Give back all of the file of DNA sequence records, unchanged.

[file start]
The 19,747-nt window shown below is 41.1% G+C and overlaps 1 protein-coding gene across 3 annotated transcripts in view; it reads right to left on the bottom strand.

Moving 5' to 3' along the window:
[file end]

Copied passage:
The 19,747-nt window shown below is 41.1% G+C and overlaps 1 protein-coding gene across 3 annotated transcripts in view; it reads right to left on the bottom strand.

Moving 5' to 3' along the window: